The Truth About Antibacterial Soaps

"For me, this was among all the marvels that I discovered in nature, the most marvelous of all, and I must say that, for my part, no more pleasant sight has met my eye than this of so many thousand living creatures in one small drop of water."

Germs. Bacteria. Microbes. Microorganisms. Tomato, to-mah-to. Those are what the famous inventor of the microscope, Antoni van Leeuwenhoek, was talking about in this quote. Just hearing the word "bacteria" already makes you want to run to your kitchen sink and wash your hands free of these invisible stains. (Aha! Guilty, aren’t you?)

A large percentage of hygiene products nowadays are labeled as germicidals or antibacterials. The companies who made these products promote the idea that being hygienic means being "squeaky clean". And the idea of getting bacteria anywhere has scared consumers into thinking that antibacterial soaps or hand sanitizers are must-haves. Some have been "brainwashed" into thinking they have to wash their hands or douse their hands with pocket sanitizers every 15 minutes. Or everytime they shake a stranger's hand. This propaganda have already made us fear each other as much as we fear these invisible invaders. And for what reason? Sales. Scaring the consumer market into buying your products does sound like an effective market plan, if you ask me. After all, it did work.

A little paranoia never hurt anyone..

That's what I used to say. Until I read about how scientists have studied the effects of using antibacterial products more often than necessary. A U.S. Food and Drug Administration committee documented that it "often is not clear what contribution consumer antiseptics make relative to washing with plain soap and water". Furthermore, in 2005, they found no medical studies that suggest there was any link between a specific antibacterial product and a decline in rates of infection.

The Emergence of Superbugs

One of the reasons why antibacterial products should be regulated is the possibility of the emergence of antibiotic-resistant bacteria or superbugs. Try recalling your high school lessons about natural selection or, more appropriately, "survival of the fittest". By using antibacterial soaps, what you end up doing is getting rid of the bacteria that are too weak to withstand its antiseptic effects (see Figure below). But not all bacteria are destroyed in the process - those that survived are the ones who resisted your antiseptic soap. What happens next? These remaining bacteria will reproduce. You will then end up with bacteria that are mostly antibiotic-resistant. Repeat the process over and over again and you will someday end up with bacteria that will resist ANY antibiotic known to man - these are the so-called superbugs. Here’s a fancy little picture that I made showing how natural selection basically works:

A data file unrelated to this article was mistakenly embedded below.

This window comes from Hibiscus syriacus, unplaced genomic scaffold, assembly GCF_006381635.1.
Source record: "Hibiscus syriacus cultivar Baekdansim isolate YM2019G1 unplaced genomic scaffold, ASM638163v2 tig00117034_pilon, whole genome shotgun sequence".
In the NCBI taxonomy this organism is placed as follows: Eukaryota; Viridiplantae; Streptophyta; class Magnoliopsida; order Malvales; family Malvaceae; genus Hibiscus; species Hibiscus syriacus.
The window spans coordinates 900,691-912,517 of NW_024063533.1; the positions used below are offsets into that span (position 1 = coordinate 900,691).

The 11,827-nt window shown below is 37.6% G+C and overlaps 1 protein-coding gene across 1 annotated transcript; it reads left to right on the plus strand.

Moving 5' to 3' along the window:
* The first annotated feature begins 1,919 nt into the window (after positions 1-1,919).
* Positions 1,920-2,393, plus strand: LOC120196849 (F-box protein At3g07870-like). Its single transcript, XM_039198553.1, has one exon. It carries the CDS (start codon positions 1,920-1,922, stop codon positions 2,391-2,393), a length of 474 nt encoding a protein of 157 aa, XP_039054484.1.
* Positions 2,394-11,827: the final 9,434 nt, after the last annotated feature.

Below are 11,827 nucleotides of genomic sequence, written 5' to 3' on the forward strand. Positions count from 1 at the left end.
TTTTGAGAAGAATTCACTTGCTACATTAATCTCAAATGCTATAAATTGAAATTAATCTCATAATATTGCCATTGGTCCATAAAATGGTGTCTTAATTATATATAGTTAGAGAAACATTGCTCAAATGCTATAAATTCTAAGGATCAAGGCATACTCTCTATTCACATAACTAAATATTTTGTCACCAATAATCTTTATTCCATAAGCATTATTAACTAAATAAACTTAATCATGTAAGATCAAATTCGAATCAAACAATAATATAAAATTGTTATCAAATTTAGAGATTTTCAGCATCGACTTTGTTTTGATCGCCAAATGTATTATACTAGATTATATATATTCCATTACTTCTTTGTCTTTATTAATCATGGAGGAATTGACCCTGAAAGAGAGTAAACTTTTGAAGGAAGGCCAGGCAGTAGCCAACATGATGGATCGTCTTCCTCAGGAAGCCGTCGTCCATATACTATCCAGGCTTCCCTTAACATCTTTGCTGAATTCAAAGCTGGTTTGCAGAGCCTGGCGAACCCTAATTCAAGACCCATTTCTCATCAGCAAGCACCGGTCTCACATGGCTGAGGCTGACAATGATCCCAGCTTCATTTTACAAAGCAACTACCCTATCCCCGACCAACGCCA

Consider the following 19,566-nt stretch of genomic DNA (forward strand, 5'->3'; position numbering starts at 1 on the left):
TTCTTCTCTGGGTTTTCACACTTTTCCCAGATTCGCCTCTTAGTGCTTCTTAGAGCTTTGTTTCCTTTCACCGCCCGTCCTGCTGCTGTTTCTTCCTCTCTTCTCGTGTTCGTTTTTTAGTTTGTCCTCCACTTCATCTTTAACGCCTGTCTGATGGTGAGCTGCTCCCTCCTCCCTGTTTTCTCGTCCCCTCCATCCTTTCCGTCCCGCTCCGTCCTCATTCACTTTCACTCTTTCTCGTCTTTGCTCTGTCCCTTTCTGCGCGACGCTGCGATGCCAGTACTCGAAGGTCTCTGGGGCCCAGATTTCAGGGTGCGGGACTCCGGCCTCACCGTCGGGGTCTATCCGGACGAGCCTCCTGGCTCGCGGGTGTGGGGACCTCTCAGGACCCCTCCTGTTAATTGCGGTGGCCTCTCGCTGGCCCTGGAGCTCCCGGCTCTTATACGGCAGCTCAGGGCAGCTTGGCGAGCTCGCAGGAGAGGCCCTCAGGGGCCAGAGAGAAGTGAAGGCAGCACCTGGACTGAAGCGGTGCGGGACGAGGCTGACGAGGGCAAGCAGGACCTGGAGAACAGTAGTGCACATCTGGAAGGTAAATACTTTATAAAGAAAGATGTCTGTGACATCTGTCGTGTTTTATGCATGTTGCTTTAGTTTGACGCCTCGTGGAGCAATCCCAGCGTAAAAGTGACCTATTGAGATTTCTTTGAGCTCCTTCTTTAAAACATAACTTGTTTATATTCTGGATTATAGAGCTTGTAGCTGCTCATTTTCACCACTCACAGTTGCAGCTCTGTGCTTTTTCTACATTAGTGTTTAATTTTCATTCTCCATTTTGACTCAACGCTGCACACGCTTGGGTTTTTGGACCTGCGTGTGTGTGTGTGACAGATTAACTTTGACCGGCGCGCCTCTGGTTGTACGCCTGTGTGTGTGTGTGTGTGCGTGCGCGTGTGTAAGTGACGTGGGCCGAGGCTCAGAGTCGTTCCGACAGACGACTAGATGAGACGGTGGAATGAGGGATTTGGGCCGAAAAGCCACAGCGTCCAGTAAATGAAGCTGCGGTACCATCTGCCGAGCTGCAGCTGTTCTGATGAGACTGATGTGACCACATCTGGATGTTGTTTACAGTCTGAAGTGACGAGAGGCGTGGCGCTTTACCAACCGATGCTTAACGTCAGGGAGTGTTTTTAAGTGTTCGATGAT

Antibacterial Resistance

Antibacterials vs. Vaccines

I know what you’re thinking. If bacteria can develop resistance against antibacterial products, can viruses also develop resistance against vaccines? Here’s how we should look at it. Antibacterial soaps and products work by killing off germs – which means that though you managed to clean your hands, it will still be exposed to bacteria. Vaccines work by strengthening your immune system and reducing the chances of viruses wreaking havoc in your body. Antibacterial products work separately from your body’s natural defense system. Nevertheless, there’s still the possibility of the development of new strains that break through the immunity that these vaccines provide us.

Some antibacterial soaps, however, succeed in getting rid of viruses that you come in contact with. But only externally. Logically, you’ll have less chances getting sick from these babies if you stay healthy, than if you stay obsessively clean.

A Call for Rationality

So how do we prevent the emergence of these so-called superbugs? There are a lot of ways we can prevent this. After all, despite all the medical challenges we’ve had in the past centuries, we’re still not extinct aren’t we? Here are some of the steps we can take:

Live healthy. Most people fail to realize that the best way to battle these invaders is to strengthen our immune system. Living healthy does not necessarily mean you have to live in an airtight bubble. Eat healthy food, get your daily dose of vitamins and minerals, and exercise regularly. If you divert your effort to strengthening your own bodily fortresses, you need not bother buying the "most effective" antibacterial soaps out there.

Studies have shown that washing your hands with plain soap is just as good as using an antibacterial soap. You only need to scrub properly. Also, some of the chemicals used in antibacterial products are more harmful than they are beneficial. One good example would be triclosan. Triclosan not only does harm to the environment, but also to your body. It is considered to be an endocrine disruptor that affects your thyroid gland and acts on sex hormones (estrogen and androgen).

Go natural. If you really need to keep antibacterial agents within reach, there are some essential oils with bacteriocidal properties, like Australian tea tree oil, pine oil and grapefruit seed extracts. Select products that use those as ingredients instead of those hard-to-read chemicals you commonly find in antibacterial soaps. If you can’t find any soap in the market that use those ingredients, do as I do. Make your own soap! Not only will it be cheaper, you’ll also have complete control over what chemicals are in your soap. You can find a natural “antibacterial” soap recipe in our Super Soap Recipes page.

Last but not the least, be rational. Look at bacteria the same way our friend Antoni did when he first beheld the millions of organisms living inside a drop of water. Respect them but do not fear them.